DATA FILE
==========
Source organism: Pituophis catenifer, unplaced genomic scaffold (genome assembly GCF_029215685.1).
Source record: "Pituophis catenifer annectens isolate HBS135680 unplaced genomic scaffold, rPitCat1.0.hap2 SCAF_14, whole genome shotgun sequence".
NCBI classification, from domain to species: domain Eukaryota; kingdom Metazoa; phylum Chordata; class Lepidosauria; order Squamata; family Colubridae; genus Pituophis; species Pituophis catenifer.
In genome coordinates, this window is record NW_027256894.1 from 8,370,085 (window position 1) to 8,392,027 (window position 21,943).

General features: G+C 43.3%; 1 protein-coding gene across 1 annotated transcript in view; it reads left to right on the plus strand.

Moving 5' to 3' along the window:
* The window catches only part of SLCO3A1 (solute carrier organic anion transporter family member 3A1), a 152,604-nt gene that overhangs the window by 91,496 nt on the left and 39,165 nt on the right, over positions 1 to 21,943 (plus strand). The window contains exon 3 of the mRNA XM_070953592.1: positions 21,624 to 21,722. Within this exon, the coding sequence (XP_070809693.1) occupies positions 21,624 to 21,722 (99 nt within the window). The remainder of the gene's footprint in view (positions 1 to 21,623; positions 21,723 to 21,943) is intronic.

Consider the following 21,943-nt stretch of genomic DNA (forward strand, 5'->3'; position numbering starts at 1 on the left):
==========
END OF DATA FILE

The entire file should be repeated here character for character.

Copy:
Source organism: Pituophis catenifer, unplaced genomic scaffold (genome assembly GCF_029215685.1).
Source record: "Pituophis catenifer annectens isolate HBS135680 unplaced genomic scaffold, rPitCat1.0.hap2 SCAF_14, whole genome shotgun sequence".
NCBI classification, from domain to species: domain Eukaryota; kingdom Metazoa; phylum Chordata; class Lepidosauria; order Squamata; family Colubridae; genus Pituophis; species Pituophis catenifer.
In genome coordinates, this window is record NW_027256894.1 from 8,370,085 (window position 1) to 8,392,027 (window position 21,943).

General features: G+C 43.3%; 1 protein-coding gene across 1 annotated transcript in view; it reads left to right on the plus strand.

Moving 5' to 3' along the window:
* The window catches only part of SLCO3A1 (solute carrier organic anion transporter family member 3A1), a 152,604-nt gene that overhangs the window by 91,496 nt on the left and 39,165 nt on the right, over positions 1 to 21,943 (plus strand). The window contains exon 3 of the mRNA XM_070953592.1: positions 21,624 to 21,722. Within this exon, the coding sequence (XP_070809693.1) occupies positions 21,624 to 21,722 (99 nt within the window). The remainder of the gene's footprint in view (positions 1 to 21,623; positions 21,723 to 21,943) is intronic.

Consider the following 21,943-nt stretch of genomic DNA (forward strand, 5'->3'; position numbering starts at 1 on the left):